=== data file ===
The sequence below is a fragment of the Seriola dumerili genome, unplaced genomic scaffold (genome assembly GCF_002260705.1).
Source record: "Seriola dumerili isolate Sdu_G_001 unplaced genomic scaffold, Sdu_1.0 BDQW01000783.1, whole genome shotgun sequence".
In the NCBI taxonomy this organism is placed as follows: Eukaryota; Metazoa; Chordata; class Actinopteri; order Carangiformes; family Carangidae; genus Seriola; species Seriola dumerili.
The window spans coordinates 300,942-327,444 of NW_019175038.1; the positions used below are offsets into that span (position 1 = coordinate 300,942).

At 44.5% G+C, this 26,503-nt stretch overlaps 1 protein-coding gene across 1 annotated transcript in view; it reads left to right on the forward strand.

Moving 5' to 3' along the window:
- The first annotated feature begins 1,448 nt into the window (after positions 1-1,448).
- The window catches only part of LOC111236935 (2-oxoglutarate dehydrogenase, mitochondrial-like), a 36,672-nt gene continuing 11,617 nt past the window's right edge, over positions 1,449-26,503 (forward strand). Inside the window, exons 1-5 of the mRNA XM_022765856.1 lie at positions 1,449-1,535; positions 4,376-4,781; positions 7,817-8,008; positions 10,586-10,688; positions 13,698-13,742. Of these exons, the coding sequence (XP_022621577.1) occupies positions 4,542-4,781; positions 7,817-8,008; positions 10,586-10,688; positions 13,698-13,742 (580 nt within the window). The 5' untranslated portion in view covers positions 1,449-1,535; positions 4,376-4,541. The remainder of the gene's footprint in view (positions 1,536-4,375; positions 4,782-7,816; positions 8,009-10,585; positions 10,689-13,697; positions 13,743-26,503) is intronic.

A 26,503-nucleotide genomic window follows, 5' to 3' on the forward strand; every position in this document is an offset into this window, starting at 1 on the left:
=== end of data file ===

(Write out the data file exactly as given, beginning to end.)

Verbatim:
The sequence below is a fragment of the Seriola dumerili genome, unplaced genomic scaffold (genome assembly GCF_002260705.1).
Source record: "Seriola dumerili isolate Sdu_G_001 unplaced genomic scaffold, Sdu_1.0 BDQW01000783.1, whole genome shotgun sequence".
In the NCBI taxonomy this organism is placed as follows: Eukaryota; Metazoa; Chordata; class Actinopteri; order Carangiformes; family Carangidae; genus Seriola; species Seriola dumerili.
The window spans coordinates 300,942-327,444 of NW_019175038.1; the positions used below are offsets into that span (position 1 = coordinate 300,942).

At 44.5% G+C, this 26,503-nt stretch overlaps 1 protein-coding gene across 1 annotated transcript in view; it reads left to right on the forward strand.

Moving 5' to 3' along the window:
- The first annotated feature begins 1,448 nt into the window (after positions 1-1,448).
- The window catches only part of LOC111236935 (2-oxoglutarate dehydrogenase, mitochondrial-like), a 36,672-nt gene continuing 11,617 nt past the window's right edge, over positions 1,449-26,503 (forward strand). Inside the window, exons 1-5 of the mRNA XM_022765856.1 lie at positions 1,449-1,535; positions 4,376-4,781; positions 7,817-8,008; positions 10,586-10,688; positions 13,698-13,742. Of these exons, the coding sequence (XP_022621577.1) occupies positions 4,542-4,781; positions 7,817-8,008; positions 10,586-10,688; positions 13,698-13,742 (580 nt within the window). The 5' untranslated portion in view covers positions 1,449-1,535; positions 4,376-4,541. The remainder of the gene's footprint in view (positions 1,536-4,375; positions 4,782-7,816; positions 8,009-10,585; positions 10,689-13,697; positions 13,743-26,503) is intronic.

A 26,503-nucleotide genomic window follows, 5' to 3' on the forward strand; every position in this document is an offset into this window, starting at 1 on the left: